Cop shows tend to be non-serialized, done-in-one stories in the vein of Law & Order or CSI. Viewers go for that sort of thing because the crime is almost always solved by the end of the hour and the show requires no longer term commitment – just some mild entertainment while waiting for the laundry. Murder in the First, the latest police procedural by Steven Bochco and Eric Lodal, however, offers a more serialized experience than most shows in the genre.

The series promises a season long (10 episodes) case, with smaller cases thrown in, and long-term character arcs. Hildy Mulligan (Kathleen Robertson) and Terry English (Taye Diggs) are SFPD (San Francisco Police Department) detectives working a case involving the murders of people with a connection to Erich Blunt (Tom Felton), a poorly veiled combination of Steve Jobs and Mark Zuckerberg. While there are plenty of cop show cornerstones — “The department doesn’t have that kind of money,” and “This job doesn’t leave room for a social life” — the fact that as much time is devoted to the personal lives of Mulligan and English as is devoted to the case gives Murder in the First an edge against its many peers. There is hope that the show will be something more than the usually soft dramas TNT forces on us.

Mulligan is a single mother with custody of her precocious daughter Louise (Mimi Kirkland), and, in an interesting turnaround, apparently owes palimony to her ex-husband who is implied to be a bum. Mulligan is a decent if disorganized mother, and is using an app to try and find a boyfriend. While there is definitely a lot that can be done with the character — her situation is certainly refreshing — Robertson doesn’t have meaty material to work with yet, so she doesn’t seem to shine the way she did on Boss.

It’s Taye Diggs’ Terry English that is given the most character depth. His wife is at the end of a long fight with Leukemia and he’s having a difficult time processing this. His grief and sleeplessness have caused him to mildly hallucinate, seeing his wife where he shouldn’t. This is a crutch the pilot stands on, and becomes less effective after the first hallucination (seeing her as a victim with a bullet in her head) which was quick and quietly powerful.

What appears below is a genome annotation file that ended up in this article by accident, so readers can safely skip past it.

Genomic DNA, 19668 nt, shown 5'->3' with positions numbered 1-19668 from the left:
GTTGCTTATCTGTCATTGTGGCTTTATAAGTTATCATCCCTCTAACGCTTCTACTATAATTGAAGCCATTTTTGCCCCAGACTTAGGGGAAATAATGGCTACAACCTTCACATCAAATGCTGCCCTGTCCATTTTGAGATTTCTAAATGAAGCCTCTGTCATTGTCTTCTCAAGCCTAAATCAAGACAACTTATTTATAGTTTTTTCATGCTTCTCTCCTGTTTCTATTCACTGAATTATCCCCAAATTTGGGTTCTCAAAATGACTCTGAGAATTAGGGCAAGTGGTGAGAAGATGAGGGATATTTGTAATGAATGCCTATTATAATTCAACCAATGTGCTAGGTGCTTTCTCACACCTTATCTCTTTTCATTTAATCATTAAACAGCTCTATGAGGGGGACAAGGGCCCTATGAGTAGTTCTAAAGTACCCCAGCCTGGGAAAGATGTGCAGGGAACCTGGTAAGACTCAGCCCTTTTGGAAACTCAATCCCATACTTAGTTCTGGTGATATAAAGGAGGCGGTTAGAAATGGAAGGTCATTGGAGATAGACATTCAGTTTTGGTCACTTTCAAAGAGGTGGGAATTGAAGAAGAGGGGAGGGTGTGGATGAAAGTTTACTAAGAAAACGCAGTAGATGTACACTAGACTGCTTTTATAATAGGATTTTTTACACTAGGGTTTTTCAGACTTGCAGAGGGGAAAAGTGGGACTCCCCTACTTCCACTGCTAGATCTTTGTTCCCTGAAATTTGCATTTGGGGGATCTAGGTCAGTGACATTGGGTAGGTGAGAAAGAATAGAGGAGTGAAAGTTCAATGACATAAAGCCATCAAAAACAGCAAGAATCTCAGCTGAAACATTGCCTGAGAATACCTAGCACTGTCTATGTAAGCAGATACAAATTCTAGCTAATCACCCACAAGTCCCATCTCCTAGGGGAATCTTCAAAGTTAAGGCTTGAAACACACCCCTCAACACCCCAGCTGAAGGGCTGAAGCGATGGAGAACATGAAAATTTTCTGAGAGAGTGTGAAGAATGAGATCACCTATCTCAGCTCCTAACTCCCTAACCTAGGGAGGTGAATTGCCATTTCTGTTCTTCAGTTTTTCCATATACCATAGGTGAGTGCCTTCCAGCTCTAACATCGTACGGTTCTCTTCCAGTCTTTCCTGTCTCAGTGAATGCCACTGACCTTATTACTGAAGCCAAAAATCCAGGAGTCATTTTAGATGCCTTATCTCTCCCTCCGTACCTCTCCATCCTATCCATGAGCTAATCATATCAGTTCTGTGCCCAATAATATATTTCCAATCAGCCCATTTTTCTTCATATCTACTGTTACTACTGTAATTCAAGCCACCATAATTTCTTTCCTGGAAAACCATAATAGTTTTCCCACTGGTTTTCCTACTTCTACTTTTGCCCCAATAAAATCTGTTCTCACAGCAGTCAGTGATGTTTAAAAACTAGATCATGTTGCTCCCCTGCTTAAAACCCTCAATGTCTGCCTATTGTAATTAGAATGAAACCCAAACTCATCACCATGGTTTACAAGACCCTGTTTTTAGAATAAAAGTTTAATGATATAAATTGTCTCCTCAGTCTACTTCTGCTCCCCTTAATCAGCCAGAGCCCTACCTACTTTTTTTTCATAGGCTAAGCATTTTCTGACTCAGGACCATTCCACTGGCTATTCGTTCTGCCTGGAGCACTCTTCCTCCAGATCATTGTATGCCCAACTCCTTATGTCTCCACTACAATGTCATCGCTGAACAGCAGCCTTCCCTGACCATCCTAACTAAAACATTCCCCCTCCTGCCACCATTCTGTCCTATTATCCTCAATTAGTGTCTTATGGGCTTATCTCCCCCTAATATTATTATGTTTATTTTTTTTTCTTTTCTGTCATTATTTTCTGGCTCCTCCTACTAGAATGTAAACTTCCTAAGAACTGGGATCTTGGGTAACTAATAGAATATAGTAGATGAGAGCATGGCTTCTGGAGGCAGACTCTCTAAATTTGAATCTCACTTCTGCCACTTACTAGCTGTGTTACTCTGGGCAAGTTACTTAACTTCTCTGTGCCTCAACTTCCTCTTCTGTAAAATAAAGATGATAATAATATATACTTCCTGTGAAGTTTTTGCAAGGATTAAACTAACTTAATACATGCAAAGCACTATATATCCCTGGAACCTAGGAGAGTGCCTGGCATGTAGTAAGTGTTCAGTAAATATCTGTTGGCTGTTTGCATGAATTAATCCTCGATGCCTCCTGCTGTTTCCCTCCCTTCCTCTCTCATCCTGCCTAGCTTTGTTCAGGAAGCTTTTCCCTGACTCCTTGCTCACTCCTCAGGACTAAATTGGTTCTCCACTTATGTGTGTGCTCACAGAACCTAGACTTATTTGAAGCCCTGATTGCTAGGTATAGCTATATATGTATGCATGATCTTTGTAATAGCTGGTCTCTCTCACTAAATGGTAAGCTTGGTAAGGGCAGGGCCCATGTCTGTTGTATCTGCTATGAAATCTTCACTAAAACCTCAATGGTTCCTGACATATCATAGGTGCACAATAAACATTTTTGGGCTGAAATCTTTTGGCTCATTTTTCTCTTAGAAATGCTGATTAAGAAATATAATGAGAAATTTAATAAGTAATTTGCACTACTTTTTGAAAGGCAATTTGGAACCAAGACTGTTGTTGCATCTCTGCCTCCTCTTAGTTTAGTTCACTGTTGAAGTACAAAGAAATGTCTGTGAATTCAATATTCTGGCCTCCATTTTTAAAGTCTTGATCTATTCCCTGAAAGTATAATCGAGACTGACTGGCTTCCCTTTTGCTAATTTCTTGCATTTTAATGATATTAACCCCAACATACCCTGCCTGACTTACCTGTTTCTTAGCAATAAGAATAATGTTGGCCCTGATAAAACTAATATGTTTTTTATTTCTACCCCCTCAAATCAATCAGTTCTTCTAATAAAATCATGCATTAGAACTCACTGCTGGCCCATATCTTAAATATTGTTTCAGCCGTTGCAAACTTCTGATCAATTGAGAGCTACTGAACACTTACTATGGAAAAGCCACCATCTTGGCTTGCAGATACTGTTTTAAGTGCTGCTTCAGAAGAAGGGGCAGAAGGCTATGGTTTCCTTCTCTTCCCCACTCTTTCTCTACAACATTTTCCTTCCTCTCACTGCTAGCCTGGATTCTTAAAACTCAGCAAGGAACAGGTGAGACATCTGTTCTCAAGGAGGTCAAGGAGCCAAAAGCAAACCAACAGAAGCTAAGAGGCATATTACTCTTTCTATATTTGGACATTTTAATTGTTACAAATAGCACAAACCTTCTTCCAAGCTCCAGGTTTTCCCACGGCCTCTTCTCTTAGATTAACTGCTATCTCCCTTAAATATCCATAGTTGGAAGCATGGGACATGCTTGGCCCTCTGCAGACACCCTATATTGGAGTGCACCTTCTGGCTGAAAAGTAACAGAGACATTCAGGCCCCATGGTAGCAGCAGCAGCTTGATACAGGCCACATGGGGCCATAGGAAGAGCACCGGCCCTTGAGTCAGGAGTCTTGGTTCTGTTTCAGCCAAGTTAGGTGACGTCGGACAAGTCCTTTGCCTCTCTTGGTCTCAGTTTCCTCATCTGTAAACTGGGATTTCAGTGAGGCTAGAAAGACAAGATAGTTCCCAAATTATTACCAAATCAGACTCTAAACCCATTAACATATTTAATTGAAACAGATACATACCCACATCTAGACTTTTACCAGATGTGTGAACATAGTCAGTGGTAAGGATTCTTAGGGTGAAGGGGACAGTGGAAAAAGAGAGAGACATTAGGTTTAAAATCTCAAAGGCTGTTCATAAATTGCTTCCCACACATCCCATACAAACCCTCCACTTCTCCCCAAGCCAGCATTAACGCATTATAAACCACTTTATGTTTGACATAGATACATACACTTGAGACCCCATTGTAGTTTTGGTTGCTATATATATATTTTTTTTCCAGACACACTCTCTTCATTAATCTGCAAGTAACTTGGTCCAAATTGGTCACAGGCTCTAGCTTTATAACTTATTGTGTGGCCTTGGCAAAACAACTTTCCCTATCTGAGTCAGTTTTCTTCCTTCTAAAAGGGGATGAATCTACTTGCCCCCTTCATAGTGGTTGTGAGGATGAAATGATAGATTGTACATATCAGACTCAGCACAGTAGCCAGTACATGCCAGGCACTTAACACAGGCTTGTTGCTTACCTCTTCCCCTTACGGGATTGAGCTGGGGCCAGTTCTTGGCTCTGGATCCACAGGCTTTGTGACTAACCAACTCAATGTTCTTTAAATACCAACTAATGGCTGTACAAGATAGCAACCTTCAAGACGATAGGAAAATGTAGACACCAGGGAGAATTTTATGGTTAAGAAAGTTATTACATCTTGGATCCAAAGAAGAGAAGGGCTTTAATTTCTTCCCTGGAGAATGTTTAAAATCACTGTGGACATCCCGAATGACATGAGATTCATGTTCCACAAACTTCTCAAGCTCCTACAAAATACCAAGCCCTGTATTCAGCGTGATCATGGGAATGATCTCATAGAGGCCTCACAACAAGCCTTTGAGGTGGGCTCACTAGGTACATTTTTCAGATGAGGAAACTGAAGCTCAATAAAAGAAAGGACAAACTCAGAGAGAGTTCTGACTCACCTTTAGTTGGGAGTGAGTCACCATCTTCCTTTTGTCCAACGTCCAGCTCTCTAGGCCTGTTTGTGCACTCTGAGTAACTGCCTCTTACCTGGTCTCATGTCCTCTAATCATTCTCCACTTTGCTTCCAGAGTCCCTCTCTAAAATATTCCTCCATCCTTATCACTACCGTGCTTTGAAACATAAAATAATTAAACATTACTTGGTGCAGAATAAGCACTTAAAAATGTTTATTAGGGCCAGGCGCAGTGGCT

English’s rage gets the better of him when he beats up a suspect (played by Skinny Pete from Breaking Bad!), which is the pilot’s strongest moment. Not only does it wake the audience a bit, but it also allows Diggs a chance to emote and shows a larger dynamic in the police station. When the beating starts, Mulligan quickly exits the room for the sake of plausible deniability and the Lieutenant quickly pockets the recording. Neither of them give English a problem about the beating and the suspect is simply collateral damage that nobody cares about. The whole scene is reminiscent – in the best way – of The Shield, likely the greatest cop show in television history. If Murder in the First can keep up the level of moral ambiguity and further dissolve the difference between the perceived good guys and the bad, this series could potentially be great.

The problems lay in the details however. This isn’t a subtle show. The dialogue can be clunky in its directness, fairly obvious plot points are spoon fed to the audience, and the officers outside of the leads are simply cop show stalwarts that are interchangeable in their mono-dimensional, single-line characterizations that were likely recycled directly from the call sheet. Of course, this is just the pilot, and these problems could very well be ironed out in the next few episodes. At the same time, it would probably have served the episode greater if these characters weren’t in the pilot at all since there wasn’t room to do them justice. As we see them, they are placeholders born of comfortable genre clichés and time wasters. The time could have been better spent in adding more layers to Mulligan’s character or forwarding the plot a bit more.

The tone of the series is also a bit of a problem. Not as bleak and dull as The Killing, but a bit too bright for The Wire, Murder in the First shifts between the gritty and dilapidated neighborhoods Mulligan and English investigate, and the punchy, joke-laden dialogue of The Closer or Major Crimes. TNT’s own penchant for meaningless soft programming makes Murder in the First a series unsure of itself or its place; it’s hard to say if this is evidence of studio meddling or the awkward first steps of a new series.

Regardless, the fact that the episode chose to end on a downbeat character note, rather than some unlikely plot development, shows that the series could be more than just good looking people pointing guns and rattling off corny one-liners, and of the five thousand cop shows that debut every season, this is the only one worth a second view.

Murder in the First airs Mondays at 10 p.m. on TNT.

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